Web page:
Wi-Fi boffins have finally found a solution that will boost connections by 700%. Researchers at North Carolina state university have succeeded in overcoming Wi-Fi speed limitations.
Usually people notice that Wi-Fi is slower than advertised, and so it is not uncommon to see people frustrated with the limits of their internet access. Wi-Fox will be able to increase network speeds, particularly in congested areas, such as airports and hotels.
The new tool provides possibilities for many users to access to the same router simultaneously sending data packets with high speed. Its works through taking control of the channel, sending out a backlogged packet, and clearing the main channel.
When there is a high pressure on a Wi-Fi lane, it sends orders directly to Wi-Fox about the accumulated data, which works to prioritise data according to its size. In some ways it can be seen as a sort of ‘traffic cop’ that organises the moving of data smoothly.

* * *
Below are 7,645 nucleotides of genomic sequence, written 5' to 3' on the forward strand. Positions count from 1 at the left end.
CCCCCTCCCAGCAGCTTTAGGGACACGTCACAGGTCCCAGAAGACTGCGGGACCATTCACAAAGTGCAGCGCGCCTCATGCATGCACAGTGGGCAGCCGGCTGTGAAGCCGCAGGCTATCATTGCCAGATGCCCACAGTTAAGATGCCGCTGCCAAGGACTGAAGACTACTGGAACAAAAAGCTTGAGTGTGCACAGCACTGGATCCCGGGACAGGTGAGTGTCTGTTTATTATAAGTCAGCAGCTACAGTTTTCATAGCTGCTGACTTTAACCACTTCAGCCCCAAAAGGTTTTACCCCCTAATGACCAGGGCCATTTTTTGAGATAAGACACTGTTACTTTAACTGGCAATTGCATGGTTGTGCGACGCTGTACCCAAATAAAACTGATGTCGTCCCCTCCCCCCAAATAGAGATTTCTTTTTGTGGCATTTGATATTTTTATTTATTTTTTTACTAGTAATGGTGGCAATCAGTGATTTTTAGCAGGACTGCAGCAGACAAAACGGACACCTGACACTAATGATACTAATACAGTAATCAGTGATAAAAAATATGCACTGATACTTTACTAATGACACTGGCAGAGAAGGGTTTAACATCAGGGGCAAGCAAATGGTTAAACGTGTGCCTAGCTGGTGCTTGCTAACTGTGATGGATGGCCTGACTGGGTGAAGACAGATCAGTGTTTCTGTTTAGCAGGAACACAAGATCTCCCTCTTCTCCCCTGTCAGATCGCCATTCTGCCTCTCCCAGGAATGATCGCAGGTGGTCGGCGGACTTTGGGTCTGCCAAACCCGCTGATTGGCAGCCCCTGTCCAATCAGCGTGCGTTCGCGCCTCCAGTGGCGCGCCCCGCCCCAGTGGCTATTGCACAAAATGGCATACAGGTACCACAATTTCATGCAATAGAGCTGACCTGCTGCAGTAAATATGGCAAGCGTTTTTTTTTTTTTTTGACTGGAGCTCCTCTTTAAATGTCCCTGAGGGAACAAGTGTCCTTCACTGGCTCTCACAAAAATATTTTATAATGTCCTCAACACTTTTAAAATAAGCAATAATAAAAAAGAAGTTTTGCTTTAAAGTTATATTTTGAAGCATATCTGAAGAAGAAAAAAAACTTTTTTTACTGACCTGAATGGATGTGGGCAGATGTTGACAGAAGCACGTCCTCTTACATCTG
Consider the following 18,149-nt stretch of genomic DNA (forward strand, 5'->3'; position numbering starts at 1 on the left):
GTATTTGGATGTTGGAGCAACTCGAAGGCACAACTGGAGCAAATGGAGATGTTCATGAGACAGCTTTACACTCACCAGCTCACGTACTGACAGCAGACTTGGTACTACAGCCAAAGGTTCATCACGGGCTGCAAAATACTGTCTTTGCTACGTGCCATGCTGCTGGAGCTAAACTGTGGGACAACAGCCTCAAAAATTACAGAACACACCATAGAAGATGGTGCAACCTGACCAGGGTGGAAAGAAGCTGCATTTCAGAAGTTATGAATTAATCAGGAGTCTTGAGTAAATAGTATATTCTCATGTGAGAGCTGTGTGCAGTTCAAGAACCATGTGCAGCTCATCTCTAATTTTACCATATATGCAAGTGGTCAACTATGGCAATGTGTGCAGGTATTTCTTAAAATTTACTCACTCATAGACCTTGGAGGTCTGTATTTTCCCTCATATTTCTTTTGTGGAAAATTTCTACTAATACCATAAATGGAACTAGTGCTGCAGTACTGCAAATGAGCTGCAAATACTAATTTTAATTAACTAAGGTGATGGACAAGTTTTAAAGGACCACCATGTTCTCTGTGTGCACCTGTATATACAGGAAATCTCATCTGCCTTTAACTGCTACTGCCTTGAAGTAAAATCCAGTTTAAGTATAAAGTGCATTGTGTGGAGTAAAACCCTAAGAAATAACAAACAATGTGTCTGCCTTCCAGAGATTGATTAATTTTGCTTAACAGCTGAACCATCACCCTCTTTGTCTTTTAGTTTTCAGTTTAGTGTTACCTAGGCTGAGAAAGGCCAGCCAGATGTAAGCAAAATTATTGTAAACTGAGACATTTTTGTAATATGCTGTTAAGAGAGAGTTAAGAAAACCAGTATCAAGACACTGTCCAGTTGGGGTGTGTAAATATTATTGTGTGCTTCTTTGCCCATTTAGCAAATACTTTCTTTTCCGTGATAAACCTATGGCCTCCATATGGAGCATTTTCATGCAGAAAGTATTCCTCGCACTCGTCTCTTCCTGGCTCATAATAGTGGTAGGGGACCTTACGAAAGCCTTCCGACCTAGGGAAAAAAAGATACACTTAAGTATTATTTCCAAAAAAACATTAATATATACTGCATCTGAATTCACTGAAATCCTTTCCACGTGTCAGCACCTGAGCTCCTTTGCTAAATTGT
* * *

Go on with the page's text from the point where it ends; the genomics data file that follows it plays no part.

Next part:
Once things have been sent over, the latency should drop considerably, and data will flow normally. Wi-Fox was tested on Wi-Fi last Thursday in NC university’s lab, which could handle up to 45 users at one time. Surprisingly, Wi-Fox was able to raise speed by up to 400% when the number of users was 25, and it actually reached 700% when there were 45 users.
“One of the nice things about this mechanism is that it can be packaged as a software update that can be incorporated into existing WiFi networks,” said Arpit Gupta, a Ph.D. student in computer science at NC State and lead author of a paper describing the work. “WiFox can be incorporated without overhauling a system.”
The team of researchers intend to present this project at the ACM CoNEXT 2012 conference running in France during December.
Main image courtesy of Andy Mabbett